By Soldier R, Traveling Soldier Correspondent Reporting from Germany
Through all the time I have spent in the U.S. Army, never once have I met a single person like the U.S. Military men and women. Without even knowing somuch as which branch of service you are in, they are not hesitant in the least to jump in front of a bullet for those with whom they serve. Many times however, once these people end their tour of service and begin new lives, slowly adapting to the ever so strange way of the civilians, it is difficult for them to maintain the once solid rock foundation they had with their brothers and sisters in arms. It makes it even more difficult when those surrounding a prior service member do not have the slightest clue as to what war entails and what kind of things may be going through their head.
I would like to introduce to you a horrid truth that many may not be aware of and is a growing problem with war and conflict directly related to service in the U.S. Military: Veteran suicide.
Recently the U.S. Army suffered the loss of a brother. His story is one of heroism and honor. The lives of the friends and family he came into contact with during his life were drastically influenced for the better. He was an excellent example and role model to many and, due to the fact that the U.S. government does not see fit to delegate its time and energy into ensuring that veterans are taken excellent care of, he sadly ended his own life on the 26th of June 2010.
Meet Matthew R. Leininger of Des Plaines. Born in Los Angeles, California, he died Saturday, June 26, 2010. Matthew served in two tours of Iraq with the U.S. Army Military Police. He was the loving father of Philomena and Arthur; dear son of Stephen M. and Patricia A. (nee Johnston); dear brother of Michael S. (Amy) and Robin M. (Timothy) Berg; and cherished uncle of Maximilian and Dominic, Zachary, Alexander, Nathaniel, Samuel and Anna.
With all the support that the active duty military offers its service members and the efforts put forth by the leadership, we have begun attempts to lower the number of suicides and deaths, at that, of current active duty service members. The amazing thing is the ability of the U.S. Military to put procedures and policies in place governing the approach of suicide prevention and the same organization not being able to do so through the Veterans Affairs Office.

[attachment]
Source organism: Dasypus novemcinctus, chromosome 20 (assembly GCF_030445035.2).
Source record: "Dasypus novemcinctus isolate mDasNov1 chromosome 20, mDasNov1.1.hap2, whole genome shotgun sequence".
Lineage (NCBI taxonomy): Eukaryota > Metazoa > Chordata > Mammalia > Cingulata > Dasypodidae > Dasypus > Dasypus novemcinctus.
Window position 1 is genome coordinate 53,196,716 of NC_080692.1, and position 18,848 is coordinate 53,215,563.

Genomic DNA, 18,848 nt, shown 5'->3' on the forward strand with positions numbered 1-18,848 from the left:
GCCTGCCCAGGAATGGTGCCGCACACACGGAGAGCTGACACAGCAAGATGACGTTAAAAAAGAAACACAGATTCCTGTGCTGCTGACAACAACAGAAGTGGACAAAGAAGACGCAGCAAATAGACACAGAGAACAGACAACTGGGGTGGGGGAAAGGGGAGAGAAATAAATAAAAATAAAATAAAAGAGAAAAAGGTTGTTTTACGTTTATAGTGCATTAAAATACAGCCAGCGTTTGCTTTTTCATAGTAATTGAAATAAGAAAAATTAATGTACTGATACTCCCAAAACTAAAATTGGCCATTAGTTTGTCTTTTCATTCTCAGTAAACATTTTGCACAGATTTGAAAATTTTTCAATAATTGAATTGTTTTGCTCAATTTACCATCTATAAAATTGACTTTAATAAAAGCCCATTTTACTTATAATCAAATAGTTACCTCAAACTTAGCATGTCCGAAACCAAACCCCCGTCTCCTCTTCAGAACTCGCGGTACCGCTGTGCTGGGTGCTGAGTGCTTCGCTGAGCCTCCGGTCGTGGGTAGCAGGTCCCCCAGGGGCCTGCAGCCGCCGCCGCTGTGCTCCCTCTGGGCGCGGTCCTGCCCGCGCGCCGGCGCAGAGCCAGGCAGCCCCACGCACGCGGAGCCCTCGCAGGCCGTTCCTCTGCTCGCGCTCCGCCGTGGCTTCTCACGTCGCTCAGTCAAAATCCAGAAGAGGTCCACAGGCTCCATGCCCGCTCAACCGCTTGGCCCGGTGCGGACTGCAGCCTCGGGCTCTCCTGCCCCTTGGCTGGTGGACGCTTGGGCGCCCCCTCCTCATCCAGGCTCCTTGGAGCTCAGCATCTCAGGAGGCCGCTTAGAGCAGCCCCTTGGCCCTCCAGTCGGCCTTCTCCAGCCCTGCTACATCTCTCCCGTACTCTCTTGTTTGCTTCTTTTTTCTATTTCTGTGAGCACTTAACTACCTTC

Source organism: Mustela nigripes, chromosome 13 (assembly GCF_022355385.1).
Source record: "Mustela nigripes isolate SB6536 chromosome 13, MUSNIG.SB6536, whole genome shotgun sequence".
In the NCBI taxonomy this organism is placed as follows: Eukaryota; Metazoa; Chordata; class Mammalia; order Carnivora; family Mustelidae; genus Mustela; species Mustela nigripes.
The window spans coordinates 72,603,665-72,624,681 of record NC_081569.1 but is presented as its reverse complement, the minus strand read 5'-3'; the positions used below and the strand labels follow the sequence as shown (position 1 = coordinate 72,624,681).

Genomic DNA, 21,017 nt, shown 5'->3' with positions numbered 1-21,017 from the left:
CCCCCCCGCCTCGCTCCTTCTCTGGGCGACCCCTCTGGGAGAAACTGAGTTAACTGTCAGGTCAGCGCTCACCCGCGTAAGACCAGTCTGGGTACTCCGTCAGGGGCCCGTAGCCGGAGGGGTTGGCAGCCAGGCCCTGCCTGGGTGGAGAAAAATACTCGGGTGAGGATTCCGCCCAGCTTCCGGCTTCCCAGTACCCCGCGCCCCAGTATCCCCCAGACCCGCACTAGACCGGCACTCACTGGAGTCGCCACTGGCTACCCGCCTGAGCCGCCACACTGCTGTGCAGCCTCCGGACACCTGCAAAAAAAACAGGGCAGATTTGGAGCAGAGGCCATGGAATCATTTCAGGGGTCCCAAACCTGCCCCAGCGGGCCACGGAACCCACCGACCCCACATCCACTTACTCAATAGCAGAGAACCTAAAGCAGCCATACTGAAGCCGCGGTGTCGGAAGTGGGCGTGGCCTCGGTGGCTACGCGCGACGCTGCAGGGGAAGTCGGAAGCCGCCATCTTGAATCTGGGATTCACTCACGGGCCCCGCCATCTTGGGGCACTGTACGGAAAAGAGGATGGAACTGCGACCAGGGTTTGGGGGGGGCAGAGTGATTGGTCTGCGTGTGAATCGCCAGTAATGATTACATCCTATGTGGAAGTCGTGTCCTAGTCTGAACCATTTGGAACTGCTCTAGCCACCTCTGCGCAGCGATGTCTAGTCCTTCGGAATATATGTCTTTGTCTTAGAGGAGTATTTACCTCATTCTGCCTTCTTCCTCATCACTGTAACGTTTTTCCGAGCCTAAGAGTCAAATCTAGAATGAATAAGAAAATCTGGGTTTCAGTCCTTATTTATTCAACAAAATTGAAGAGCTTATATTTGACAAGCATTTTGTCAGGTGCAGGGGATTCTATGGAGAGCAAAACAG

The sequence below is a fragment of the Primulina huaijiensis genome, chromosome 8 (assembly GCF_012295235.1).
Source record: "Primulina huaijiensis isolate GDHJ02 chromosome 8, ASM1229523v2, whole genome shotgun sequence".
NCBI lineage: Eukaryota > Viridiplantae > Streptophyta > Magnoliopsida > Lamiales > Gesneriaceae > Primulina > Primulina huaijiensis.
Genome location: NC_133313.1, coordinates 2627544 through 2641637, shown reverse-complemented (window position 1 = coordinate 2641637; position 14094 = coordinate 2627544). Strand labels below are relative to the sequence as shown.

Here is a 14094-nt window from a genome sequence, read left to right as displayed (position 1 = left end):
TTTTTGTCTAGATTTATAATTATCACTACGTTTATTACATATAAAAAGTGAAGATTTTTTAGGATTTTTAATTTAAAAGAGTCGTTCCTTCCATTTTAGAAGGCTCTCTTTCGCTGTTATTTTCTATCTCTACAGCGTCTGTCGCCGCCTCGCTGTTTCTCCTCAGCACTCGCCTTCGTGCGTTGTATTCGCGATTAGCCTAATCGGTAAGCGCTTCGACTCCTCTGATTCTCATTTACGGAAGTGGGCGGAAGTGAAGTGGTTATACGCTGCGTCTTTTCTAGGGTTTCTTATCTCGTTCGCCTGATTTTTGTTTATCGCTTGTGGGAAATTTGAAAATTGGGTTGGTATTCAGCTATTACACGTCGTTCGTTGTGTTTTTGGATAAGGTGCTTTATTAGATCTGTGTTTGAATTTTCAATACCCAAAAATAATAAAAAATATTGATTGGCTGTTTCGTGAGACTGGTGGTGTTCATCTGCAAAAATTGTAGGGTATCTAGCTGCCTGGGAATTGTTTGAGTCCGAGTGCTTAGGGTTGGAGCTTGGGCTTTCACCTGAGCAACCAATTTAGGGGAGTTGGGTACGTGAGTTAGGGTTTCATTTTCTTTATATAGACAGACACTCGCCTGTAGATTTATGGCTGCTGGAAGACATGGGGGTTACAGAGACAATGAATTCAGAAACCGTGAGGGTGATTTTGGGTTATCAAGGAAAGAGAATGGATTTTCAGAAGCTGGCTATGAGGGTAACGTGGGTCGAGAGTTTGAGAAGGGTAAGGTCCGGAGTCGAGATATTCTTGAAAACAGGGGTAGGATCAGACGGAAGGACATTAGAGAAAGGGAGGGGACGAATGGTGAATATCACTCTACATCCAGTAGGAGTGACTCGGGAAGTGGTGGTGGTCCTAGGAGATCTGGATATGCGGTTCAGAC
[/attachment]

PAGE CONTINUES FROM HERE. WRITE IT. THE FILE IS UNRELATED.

"As I've often asked, mostly of myself, but also of others from time to time, why do we know so much about suicides but so little about how to prevent them?" VA Secretary Eric Shinseki (NYDailyNews.com)
I honestly believe I heard the most disappointing thing this morning.
I was in a meeting with several soldiers, including a retired SFC who works as a civilian for the Army. The retired SFC said, "I'd rather you kill yourself than other people."
To this, one SGT in the corner responded, "Yeah, it's an easier mess to clean up."
I was caught off guard, but very upset. So I began to question everyone in the room asking how they could take suicide so lightly and be so inconsiderate to those who may have been driven to the edge by people very similar to themselves. Then the civilian responded by saying, "Everyone's life motto should be, 'Homicide, not suicide.'" To which I responded, "But sir, you just contradicted yourself."
I explained that I knew of three soldiers who had killed themselves in the past week including one veteran and that I did not take suicide very lightly. Most of the people in the room left and the civilian kept laughing in a very snarky way.
Needless to say, I believe the Army as a whole is a failure when it comes to suicide prevention, especially considering that the rate of suicides in the U.S. Military was at its highest in 2008 since records started being kept in 1980.
All in all, I believe the Army needs to reconsider its approach to suicide prevention. In several news articles, including articles with www.wsws.org and The Huffington Post, Army Secretary Pete Geren stated that they are committed to doing everything they can to address the issue, but somehow the rate still climbs.
More effort needs to be put forth on even the lowest level in everyday encounters with leaders and their soldiers to include punishments for infractions those soldiers commit. I honestly believe that the problems should be handled on the lowest level due to that being where the issue originates in the first place.